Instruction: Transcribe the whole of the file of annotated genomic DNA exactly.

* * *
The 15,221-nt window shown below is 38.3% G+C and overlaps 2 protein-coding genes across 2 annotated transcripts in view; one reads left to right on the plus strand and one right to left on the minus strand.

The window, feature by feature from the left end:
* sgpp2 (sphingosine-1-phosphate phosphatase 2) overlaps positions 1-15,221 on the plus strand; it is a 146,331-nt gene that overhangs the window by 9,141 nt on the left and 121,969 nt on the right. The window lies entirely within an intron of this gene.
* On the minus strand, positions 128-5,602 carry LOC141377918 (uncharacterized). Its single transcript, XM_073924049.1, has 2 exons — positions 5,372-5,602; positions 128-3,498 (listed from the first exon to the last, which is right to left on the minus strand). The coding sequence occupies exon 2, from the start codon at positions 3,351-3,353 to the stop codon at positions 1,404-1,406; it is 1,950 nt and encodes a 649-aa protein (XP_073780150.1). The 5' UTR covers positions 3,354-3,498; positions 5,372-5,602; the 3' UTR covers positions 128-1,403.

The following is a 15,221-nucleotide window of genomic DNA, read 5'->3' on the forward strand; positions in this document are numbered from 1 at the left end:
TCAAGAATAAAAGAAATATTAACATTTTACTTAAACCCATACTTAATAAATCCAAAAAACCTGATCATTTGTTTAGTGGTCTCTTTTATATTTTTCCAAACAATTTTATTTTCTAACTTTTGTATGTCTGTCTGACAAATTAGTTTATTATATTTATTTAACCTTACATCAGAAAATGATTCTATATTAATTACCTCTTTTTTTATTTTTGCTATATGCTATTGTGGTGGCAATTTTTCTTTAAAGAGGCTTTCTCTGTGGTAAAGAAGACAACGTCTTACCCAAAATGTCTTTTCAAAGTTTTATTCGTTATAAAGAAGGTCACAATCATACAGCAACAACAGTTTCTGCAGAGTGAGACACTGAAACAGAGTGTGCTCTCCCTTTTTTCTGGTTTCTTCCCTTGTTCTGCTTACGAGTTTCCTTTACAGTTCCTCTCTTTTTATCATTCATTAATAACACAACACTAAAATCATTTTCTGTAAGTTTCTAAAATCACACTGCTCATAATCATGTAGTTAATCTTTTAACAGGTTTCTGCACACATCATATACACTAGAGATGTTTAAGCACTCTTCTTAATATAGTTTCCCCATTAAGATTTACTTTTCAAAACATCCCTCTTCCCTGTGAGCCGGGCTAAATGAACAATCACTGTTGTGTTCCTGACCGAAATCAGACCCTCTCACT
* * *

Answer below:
The 15,221-nt window shown below is 38.3% G+C and overlaps 2 protein-coding genes across 2 annotated transcripts in view; one reads left to right on the plus strand and one right to left on the minus strand.

The window, feature by feature from the left end:
* sgpp2 (sphingosine-1-phosphate phosphatase 2) overlaps positions 1-15,221 on the plus strand; it is a 146,331-nt gene that overhangs the window by 9,141 nt on the left and 121,969 nt on the right. The window lies entirely within an intron of this gene.
* On the minus strand, positions 128-5,602 carry LOC141377918 (uncharacterized). Its single transcript, XM_073924049.1, has 2 exons — positions 5,372-5,602; positions 128-3,498 (listed from the first exon to the last, which is right to left on the minus strand). The coding sequence occupies exon 2, from the start codon at positions 3,351-3,353 to the stop codon at positions 1,404-1,406; it is 1,950 nt and encodes a 649-aa protein (XP_073780150.1). The 5' UTR covers positions 3,354-3,498; positions 5,372-5,602; the 3' UTR covers positions 128-1,403.

The following is a 15,221-nucleotide window of genomic DNA, read 5'->3' on the forward strand; positions in this document are numbered from 1 at the left end:
TCAAGAATAAAAGAAATATTAACATTTTACTTAAACCCATACTTAATAAATCCAAAAAACCTGATCATTTGTTTAGTGGTCTCTTTTATATTTTTCCAAACAATTTTATTTTCTAACTTTTGTATGTCTGTCTGACAAATTAGTTTATTATATTTATTTAACCTTACATCAGAAAATGATTCTATATTAATTACCTCTTTTTTTATTTTTGCTATATGCTATTGTGGTGGCAATTTTTCTTTAAAGAGGCTTTCTCTGTGGTAAAGAAGACAACGTCTTACCCAAAATGTCTTTTCAAAGTTTTATTCGTTATAAAGAAGGTCACAATCATACAGCAACAACAGTTTCTGCAGAGTGAGACACTGAAACAGAGTGTGCTCTCCCTTTTTTCTGGTTTCTTCCCTTGTTCTGCTTACGAGTTTCCTTTACAGTTCCTCTCTTTTTATCATTCATTAATAACACAACACTAAAATCATTTTCTGTAAGTTTCTAAAATCACACTGCTCATAATCATGTAGTTAATCTTTTAACAGGTTTCTGCACACATCATATACACTAGAGATGTTTAAGCACTCTTCTTAATATAGTTTCCCCATTAAGATTTACTTTTCAAAACATCCCTCTTCCCTGTGAGCCGGGCTAAATGAACAATCACTGTTGTGTTCCTGACCGAAATCAGACCCTCTCACT